“OH I DON’T KNOW THESE BUILDINGS, I THINK I’M LOST” reads the stencilled graffiti, eerily poignant given its setting.
For the building it adorns – on High Street towards the east of central Glasgow – is among the oldest in the city, but now lost amid a sea of plate glass and brushed metal – student halls, pre-fab office blocks and luxury housing developments – thrown up in the last two decades. Nearby are the bars and restaurants of the Merchant City, a textbook case of successful urban ‘regeneration’, transformed in the early 1990s from post-industrial semi-dereliction to a yuppified ghetto of fashion boutiques, expensive flats and low-paid service sector jobs.
Only a few streets away from this banal simulated grandiose, the building pictured above is nonetheless a world apart. Built sometime in the 16th century – 1515 says the sign above the door – it houses the Old College Bar, which has been serving continuously since 1812 and thus stakes its claim as the oldest pub in Glasgow.
But perhaps not for much longer. Plans have been submitted to Glasgow City Council to demolish the block in which it sits. The site has “prime real estate” written all over it – minutes away from the city centre and right beside an ever-expanding Strathclyde University. In fact it currently backs on to a building site where a new multi-storey ‘Business Engagement’ centre at the university is under construction (and indeed, what’s going on a city administration level is reflected at university level too, which has also experienced a neo-liberal realignment of its priorities over the past few years).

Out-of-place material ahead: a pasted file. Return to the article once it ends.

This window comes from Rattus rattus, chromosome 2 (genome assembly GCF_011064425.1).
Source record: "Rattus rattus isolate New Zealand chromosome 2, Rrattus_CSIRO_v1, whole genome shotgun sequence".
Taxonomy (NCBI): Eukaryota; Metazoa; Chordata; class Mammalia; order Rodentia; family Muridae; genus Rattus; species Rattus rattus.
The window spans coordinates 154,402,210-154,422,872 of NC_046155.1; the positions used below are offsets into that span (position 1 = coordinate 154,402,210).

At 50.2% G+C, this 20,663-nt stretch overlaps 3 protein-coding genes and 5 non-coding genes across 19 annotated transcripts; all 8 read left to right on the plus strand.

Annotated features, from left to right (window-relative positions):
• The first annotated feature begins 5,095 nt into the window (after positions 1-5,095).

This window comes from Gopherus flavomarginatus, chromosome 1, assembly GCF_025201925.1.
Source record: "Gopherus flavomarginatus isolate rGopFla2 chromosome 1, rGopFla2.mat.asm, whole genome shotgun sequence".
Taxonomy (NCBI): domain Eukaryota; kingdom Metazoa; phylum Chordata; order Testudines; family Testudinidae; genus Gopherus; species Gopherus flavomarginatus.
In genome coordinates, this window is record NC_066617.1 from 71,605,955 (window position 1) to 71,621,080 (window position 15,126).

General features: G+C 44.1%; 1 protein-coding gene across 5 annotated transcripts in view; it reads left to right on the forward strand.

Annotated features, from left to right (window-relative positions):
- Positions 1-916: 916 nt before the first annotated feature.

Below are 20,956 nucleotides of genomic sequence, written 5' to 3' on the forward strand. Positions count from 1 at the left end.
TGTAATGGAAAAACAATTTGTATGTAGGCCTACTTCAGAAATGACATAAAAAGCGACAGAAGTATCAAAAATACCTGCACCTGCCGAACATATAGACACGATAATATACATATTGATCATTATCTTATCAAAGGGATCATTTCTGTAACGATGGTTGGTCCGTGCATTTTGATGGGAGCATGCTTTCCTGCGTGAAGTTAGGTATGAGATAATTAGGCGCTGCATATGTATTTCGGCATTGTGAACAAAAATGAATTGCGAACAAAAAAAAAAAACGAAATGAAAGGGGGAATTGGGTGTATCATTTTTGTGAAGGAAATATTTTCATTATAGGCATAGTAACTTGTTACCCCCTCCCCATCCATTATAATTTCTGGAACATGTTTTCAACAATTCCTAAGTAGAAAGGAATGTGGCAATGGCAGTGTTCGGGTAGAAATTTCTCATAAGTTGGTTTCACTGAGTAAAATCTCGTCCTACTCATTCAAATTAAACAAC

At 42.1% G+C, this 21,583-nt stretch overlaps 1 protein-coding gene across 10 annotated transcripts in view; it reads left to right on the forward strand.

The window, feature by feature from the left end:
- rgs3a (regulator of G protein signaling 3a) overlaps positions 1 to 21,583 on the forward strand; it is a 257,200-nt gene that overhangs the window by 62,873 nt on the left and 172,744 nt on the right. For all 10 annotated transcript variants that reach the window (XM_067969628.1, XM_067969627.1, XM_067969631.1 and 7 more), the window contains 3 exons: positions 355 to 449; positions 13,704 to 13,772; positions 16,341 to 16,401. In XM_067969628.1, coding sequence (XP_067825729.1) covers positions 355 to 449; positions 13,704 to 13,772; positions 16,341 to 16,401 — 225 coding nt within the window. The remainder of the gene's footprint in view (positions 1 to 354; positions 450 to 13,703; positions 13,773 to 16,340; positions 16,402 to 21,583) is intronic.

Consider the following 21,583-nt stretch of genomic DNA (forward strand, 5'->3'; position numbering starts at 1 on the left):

Take a walk further down High Street towards the Trongate, the historic centre of the city, and boarded up and empty shop fronts virtually outnumber those which are occupied. And not for want of tenants either – but with rents hiked up to an unaffordable level by City Property, the council-owned ‘arms length’ quango (ALEO) which owns much of the property in the area, few can afford it. Similarly, autonomous community centre the Kinning Park Complex, on the Southside of the city – saved from closure by a 55 day occupation in 1996 and now run by volunteers without council funding – is facing a 300,000 percent rent increase. Previously charged a token sum of £1.00 a year, City Property are attempting to implement a new commercial lease, initially at £3000 per year.
In unusually critical pieces, the Evening Times recently laid this bare. City Property, like Glasgow’s other ALEOs which now run many of the city’s public services, was set up at the height of untouchable, coke-guzzling, gangland-linked Steven Purcell’s reign in 2009. In a move which tests the term ‘creative accounting’ to its limits, the following year it purchased 2000 business premises from the council for £120m, taking out a mortgage to cover this cost. A time-honoured tradition of Glasgow Labour cronyism (much more in our round-up here) saw this cash used to give massive bungs to senior officials, ‘golden goodbyes’ to thank them for their, ahem, years of public service to the people of Glasgow. Meanwhile City Property – which as you might recall is 100% council-owned – is now having to pay off their massive (re)mortgage, plus interest, to Barclays Bank. With their primary source of income being business and voluntary sector rents – this means squeezing shop-owners in areas like High Street and the Saltmarket to cover their mortgage payments. Which you’ll remember they took out to pay back to themselves in order to get cash to give massive bonuses to er, themselves.